#2: Wordle Swaddle
On the latest comfort blanket
If you are not online then it is excusable but how have you not heard of Wordle. I mean, how. You might have seen those green, yellow, grey squares on twitter that people are sharing, and you might have muted them (I know so many who are absolutely livid and irate about them- but why?!), or you might be one of those who force yourself to stay awake until midnight just to get the next wordle and lie there in the dark whispering 5-letter words to yourself. I am not talking about myself here. Honestly.
Whichever camp your fall into, I just hope that our world does not get divided into wordle-lovers and wordle-haters because honestly we don’t need any more polarisation even though I know it is our natural tendency to organise ourselves into groups, form in-group and out-group associations. But we also know that whatever these groups might be, these membership identities can become stronger over time, and we are more likely to be more prejudiced against those who we do not see as part of our group. So really why can’t we see this as something that unites us rather than what divides us. It is a harmless game, and it is a democratising tool I believe because it is free online (even though some people can’t help monetising everything-ugh), it does not pit people against each other in a leaderboard, and all we are doing is playing against ourselves really. So in that way, it forces us to develop this intrinsic internal motivation that is an asset while so often we are only motivated by external factors and rewards. It does not need any special linguistic skills, it is relatively simple to understand and play, and it does not take very long. So it smooths out the playing field in a way, and frankly it is genius. But I am a fan and so don’t just take my word for it.
The game was designed by Josh Wardle, who developed it for his puzzle-loving partner. The pair played it for fun on their sofa, and other users slowly began to join them. It has grown from 90 daily players in November to 300,000 at the beginning of January, to 2 million last weekend.
Here are a few things that are in my tabs that I have been reading about wordle, and games in general:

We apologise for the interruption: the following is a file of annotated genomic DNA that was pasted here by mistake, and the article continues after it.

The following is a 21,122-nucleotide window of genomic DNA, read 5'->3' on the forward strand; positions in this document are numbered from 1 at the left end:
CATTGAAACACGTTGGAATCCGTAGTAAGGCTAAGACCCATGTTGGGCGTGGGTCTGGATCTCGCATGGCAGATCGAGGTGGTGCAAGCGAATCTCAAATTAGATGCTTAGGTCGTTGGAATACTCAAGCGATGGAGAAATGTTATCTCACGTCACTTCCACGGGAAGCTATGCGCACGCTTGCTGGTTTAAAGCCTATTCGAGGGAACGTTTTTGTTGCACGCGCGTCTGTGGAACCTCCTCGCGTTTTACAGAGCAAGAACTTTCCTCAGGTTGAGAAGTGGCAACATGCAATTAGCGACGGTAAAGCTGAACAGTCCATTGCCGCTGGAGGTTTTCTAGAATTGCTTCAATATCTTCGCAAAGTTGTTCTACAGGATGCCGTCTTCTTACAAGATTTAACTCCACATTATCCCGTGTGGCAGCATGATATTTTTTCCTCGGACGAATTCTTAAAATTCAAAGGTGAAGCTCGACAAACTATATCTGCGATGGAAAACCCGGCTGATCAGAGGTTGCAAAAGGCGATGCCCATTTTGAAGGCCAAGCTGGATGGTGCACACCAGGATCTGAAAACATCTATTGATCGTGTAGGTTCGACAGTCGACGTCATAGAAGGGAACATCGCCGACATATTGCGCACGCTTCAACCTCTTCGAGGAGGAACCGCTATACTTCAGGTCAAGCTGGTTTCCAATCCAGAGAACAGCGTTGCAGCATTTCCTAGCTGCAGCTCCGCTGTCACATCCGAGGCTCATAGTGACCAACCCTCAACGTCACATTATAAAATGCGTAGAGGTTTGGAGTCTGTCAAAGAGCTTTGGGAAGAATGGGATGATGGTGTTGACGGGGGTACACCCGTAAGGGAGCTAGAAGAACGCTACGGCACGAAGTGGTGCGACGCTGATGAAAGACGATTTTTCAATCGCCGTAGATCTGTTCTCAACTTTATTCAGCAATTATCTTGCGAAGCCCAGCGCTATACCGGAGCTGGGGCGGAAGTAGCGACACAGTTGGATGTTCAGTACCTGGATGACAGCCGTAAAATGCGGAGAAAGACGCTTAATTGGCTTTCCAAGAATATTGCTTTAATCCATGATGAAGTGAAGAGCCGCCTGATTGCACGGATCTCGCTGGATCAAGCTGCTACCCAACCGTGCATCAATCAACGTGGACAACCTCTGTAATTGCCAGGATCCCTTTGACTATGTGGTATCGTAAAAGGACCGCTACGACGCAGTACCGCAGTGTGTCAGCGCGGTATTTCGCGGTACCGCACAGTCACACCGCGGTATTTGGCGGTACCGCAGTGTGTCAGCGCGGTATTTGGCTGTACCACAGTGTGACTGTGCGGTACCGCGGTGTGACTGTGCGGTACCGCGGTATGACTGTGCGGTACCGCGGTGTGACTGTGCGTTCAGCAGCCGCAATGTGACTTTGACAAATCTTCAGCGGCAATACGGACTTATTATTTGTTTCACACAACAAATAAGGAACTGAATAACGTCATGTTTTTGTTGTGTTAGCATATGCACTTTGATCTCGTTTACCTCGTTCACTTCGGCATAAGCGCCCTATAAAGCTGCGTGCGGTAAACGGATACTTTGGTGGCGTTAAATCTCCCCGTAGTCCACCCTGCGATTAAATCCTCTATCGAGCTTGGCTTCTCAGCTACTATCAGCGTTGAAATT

Oh ok so some people have looked at the source code and cracked the solutions for the next five years, but why would you do that. LEAVE IT ALONE.
It has really spurred people on to be creative with their own versions of wordle: Welsh version, an ‘yassification’ of Wordle QUEERDLE, ABSURDLE (the machiavellian version of wordle!), a choral music parody BYRDLE, and even Lewdle (you are on your own with this one!).
Why is it the diversion we need right now? (and here is your excuse to get more distracted but only while you are having a break, right?)
How to win at wordle using linguistic theory: this article really appealed to my geeky side one that loves to learn about how languages and words work. It talks about phonotactics, a whole branch of linguistics that looks at the way sounds enter into sequences. (I was also excited about this as I referred to David Shariatmadari’s work in my book (M)otherhood)
I could write so much about this, but to keep this short I think what is really interesting to me, as someone who has worked in user-computer interface design and HCI is about how the simple interface and the graphic design is key to wordle’s success and popularity. It taps into so many of our cognitive structures and processes, allowing us a window into another person’s mental process. I really enjoyed this piece by C. Thi Nguyen, a philosophy professor at the University of Utah and a scholar of games, who shows how the game enables ‘agency expansion’ as we learn to apply strategies from the first grid block to the next, and we all like having agency and autonomy.
We also like to be reminded of the power- and joy- in words and letters that we sometimes forget and start taking for granted as we grow older. As I see my 5-year olds learning to read and write, and their joy in being able to recognise more words and put letters together, it reminds me of why wordle is such a ‘babe’. In the current mostly bleak times, it is a spark of joy, something that has united us beyond our political affiliations and it reminds us that we all love letters and words, and that even a 5-letter word can tell us a whole story.
If you have any thoughts on this, please do share. If you would like to share this piece or this newsletter with anyone, I would love you (almost as much as wordle).
Signing off now to open more tabs.
Have a great day!